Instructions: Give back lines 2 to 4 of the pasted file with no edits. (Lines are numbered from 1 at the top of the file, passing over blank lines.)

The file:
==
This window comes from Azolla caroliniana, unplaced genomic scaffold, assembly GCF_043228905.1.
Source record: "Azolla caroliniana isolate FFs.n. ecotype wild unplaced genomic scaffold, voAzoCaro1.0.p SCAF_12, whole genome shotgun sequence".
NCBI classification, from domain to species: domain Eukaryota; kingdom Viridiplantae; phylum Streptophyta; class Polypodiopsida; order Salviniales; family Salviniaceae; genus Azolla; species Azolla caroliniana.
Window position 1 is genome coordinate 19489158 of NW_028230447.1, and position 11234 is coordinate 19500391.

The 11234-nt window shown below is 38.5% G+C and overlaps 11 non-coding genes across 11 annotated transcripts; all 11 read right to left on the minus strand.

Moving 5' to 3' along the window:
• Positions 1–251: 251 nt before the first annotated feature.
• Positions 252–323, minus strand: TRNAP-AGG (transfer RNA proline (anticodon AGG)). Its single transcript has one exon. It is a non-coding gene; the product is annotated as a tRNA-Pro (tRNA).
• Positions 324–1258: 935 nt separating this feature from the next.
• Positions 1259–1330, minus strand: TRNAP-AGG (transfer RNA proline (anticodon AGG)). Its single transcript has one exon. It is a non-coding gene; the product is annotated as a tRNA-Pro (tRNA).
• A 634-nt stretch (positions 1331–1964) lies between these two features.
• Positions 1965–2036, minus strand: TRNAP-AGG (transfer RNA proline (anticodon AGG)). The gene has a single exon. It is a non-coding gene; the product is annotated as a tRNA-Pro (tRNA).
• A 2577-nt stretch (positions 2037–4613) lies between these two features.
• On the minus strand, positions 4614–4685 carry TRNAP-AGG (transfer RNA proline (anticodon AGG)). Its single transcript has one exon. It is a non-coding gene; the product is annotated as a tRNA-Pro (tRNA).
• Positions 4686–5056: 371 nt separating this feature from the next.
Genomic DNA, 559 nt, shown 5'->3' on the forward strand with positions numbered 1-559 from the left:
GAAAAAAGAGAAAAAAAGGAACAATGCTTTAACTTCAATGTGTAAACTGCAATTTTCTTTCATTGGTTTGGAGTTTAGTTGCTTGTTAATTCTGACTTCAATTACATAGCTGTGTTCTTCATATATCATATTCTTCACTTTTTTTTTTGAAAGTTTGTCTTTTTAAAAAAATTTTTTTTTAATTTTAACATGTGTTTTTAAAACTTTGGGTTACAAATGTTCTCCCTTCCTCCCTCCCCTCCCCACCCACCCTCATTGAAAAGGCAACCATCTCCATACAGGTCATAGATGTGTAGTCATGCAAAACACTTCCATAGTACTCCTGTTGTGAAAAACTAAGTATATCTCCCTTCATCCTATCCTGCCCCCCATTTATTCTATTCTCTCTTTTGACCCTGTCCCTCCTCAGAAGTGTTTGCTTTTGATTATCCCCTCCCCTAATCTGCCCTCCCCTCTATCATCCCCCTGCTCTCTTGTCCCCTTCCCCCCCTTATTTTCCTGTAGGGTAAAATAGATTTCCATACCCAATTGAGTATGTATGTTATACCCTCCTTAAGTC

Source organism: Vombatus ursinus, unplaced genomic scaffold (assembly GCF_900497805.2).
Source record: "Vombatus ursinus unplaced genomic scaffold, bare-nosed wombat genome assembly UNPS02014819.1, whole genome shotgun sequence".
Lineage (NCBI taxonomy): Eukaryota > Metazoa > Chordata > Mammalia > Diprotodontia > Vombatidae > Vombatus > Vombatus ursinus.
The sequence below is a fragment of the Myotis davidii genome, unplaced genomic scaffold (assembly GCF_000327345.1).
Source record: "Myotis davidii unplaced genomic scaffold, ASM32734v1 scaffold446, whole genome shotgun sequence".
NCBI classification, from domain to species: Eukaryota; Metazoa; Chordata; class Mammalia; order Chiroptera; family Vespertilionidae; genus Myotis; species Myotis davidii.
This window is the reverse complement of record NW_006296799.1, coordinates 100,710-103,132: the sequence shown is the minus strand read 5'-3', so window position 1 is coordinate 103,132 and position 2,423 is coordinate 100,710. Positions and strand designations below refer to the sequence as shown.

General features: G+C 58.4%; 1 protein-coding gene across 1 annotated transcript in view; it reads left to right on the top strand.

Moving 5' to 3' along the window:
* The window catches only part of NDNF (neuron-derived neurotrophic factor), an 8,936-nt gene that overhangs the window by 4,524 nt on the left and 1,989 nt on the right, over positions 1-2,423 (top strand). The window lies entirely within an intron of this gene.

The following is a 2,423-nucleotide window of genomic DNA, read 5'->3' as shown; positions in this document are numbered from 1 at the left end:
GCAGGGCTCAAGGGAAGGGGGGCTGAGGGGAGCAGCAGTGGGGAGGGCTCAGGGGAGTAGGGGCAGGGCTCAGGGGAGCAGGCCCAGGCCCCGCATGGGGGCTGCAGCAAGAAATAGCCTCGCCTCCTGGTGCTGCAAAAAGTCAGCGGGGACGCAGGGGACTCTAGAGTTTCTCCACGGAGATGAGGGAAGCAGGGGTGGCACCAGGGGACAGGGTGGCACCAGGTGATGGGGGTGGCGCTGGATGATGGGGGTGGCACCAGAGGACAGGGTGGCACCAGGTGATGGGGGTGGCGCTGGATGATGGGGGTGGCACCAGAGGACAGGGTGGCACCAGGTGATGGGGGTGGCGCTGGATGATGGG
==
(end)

Source record: "Azolla caroliniana isolate FFs.n. ecotype wild unplaced genomic scaffold, voAzoCaro1.0.p SCAF_12, whole genome shotgun sequence".
NCBI classification, from domain to species: domain Eukaryota; kingdom Viridiplantae; phylum Streptophyta; class Polypodiopsida; order Salviniales; family Salviniaceae; genus Azolla; species Azolla caroliniana.
Window position 1 is genome coordinate 19489158 of NW_028230447.1, and position 11234 is coordinate 19500391.